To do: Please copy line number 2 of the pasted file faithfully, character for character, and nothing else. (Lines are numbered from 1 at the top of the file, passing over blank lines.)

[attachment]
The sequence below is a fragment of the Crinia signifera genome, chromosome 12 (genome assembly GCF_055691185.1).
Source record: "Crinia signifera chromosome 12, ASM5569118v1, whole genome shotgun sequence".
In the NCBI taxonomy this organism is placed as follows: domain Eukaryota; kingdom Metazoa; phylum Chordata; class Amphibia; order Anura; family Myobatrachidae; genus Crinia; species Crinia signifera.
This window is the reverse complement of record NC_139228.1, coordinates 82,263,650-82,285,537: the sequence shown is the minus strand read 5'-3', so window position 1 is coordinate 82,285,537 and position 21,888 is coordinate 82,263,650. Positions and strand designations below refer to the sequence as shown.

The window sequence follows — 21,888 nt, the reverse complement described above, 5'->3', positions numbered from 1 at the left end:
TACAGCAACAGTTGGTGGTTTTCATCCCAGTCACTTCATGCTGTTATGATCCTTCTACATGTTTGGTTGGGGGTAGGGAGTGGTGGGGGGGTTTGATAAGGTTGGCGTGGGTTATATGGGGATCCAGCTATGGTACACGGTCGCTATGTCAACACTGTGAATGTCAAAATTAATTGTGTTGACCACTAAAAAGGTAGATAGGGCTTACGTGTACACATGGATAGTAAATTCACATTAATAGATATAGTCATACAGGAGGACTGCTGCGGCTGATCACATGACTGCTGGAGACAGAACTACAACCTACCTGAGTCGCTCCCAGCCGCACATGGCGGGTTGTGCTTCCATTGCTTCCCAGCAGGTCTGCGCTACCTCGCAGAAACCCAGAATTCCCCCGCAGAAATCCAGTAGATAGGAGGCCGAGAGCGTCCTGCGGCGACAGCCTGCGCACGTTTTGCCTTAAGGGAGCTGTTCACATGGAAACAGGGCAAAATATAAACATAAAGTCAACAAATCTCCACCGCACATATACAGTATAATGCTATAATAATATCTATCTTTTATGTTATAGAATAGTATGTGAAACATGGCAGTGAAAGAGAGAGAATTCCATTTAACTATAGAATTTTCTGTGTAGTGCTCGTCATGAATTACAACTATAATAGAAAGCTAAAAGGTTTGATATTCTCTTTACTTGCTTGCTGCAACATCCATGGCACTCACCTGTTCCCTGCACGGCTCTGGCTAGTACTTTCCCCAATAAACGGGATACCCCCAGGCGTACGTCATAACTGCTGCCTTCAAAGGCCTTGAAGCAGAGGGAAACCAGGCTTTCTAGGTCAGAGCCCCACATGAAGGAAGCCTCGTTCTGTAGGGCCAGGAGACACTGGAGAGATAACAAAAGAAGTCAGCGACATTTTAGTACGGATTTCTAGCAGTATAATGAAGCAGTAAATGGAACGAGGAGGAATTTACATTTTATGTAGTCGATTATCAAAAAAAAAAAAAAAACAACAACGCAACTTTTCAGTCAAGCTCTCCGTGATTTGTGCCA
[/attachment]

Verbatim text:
Source record: "Crinia signifera chromosome 12, ASM5569118v1, whole genome shotgun sequence".